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BeLiAL124

Building a PC for Solidworks

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I completed the build and it turned out awesome, everything has been running stable so far.  I am not going to do any stress testing because he doesn't want me to.

The cpu is hovering around 30C idle in a 72 degreeF room with the Phanteks cooler..

 

The only thing that raised my eyebrow was the temp of the titan Black during Unigine Valley, 83C

My GTX 770 runs 60C on valley, but IMO has a lot better cooler with the 3X windforce.

 

Valley score was 2900 on ULTRA HD with all setting's to default in the UEFI.  

 

 

 

 

I am trying to remember if I need to make any important changes in the UEFI, other than boot priority and getting the ram timings set...?

I built my pc a year ago a bit fuzzy now..

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Deactivate every controller u arn't using (additional SATA like Asmedia or Marvel, LANports, onboard sound, ...), also BS like "Wake on LAN" can often be deactivated.

 

AC-loss I set on power-off usually, so that I stand a higher chance noticing, if things go "hoppla" during absence.

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My GTX660 SC runs at similar temps in ugine, its a closed gpu with 1 fan right? That would be why i guess.

How many case fans you got?

 

edit: yep, 80C for my 660 after running a benchmark.

 

got a score of 1780 on ultra.

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So I got a copy of Solidworks to test, all I can say is wow..this software is amazing.

 

Taking square to round transitions and projecting them to a flat pattern for the waterjet to cut in one click...can save as dxf and it even color codes the bend lines! :)

 

 

I was able to take a large 3d assembly I made and put it to a factory background and render it in a photo realistic image..pushes the CPU to 100% but renders quickly.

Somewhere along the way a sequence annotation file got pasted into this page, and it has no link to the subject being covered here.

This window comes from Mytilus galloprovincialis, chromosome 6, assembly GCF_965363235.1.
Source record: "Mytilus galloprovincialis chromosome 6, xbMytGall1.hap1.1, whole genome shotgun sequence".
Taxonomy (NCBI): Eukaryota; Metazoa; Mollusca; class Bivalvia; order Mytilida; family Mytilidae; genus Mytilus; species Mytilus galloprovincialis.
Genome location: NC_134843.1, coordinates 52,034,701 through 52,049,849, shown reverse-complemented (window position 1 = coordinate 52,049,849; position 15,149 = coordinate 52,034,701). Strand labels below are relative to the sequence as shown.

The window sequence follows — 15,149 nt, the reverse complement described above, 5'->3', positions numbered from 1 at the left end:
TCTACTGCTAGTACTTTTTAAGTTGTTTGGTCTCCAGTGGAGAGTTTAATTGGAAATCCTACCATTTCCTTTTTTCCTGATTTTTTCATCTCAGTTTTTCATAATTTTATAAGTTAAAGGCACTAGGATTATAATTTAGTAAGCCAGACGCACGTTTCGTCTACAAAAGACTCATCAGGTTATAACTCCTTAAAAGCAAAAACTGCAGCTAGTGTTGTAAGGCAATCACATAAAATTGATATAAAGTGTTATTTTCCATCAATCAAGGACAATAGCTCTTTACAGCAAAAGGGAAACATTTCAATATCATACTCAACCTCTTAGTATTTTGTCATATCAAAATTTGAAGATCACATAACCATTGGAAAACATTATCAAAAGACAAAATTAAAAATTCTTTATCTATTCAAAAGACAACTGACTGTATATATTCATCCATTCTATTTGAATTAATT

52C was the hottest I got the CPU with my real world testing.  I'm happy.

 

I am running the i7 5960X at the stock clock speeds, this thing's fast!

I wonder how many FPS this system would get gaming..i'll never know lol it's strictly for work.

 

Now all I have to do is learn the ins and outs..then teach my boss everything LOL..

It's his software but he doesn't have time to learn it all, so I have to teach him. 

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You might want to go with a Nividia Quattro K2200 or something up the line according to your price range. If his old machine could hold up until now and the K2200 is probably enough. Prices get rather silly if you go higher.

http://www.nvidia.de/object/quadro-desktop-gpu-specs-de.html

Our CAD guy always complained about graphic glitches with his old machine and I got him a new one. As I had no clue what graphics card I'd need for a dedicated CAD machine I contacted Solidworks support directly. Turns out you actually want one of those to have 100% up to date drivers. Because that's what the guys at Solid Works are running. They don't recommend using gaming cards for real work (multi layered complex constructions with up to hundreds or thousands of parts)

We ran a test and loaded up the most complex design we had available. Very noticeable improvements in loading time, responsiveness and FPS while stuff is in motion. Graphic glitches are gone too. Not claiming to know what I'm doing just giving you a reference from someone who was in a similar situation. 

The machine ended up costing a bit over 3k Eurobucks as far as I remember.

If in doubt i can recommend calling Solid Works and asking for help.

no clue where I misclicked to end up in a thread half a year old ... sorry my bad.

Edited by Teslarod

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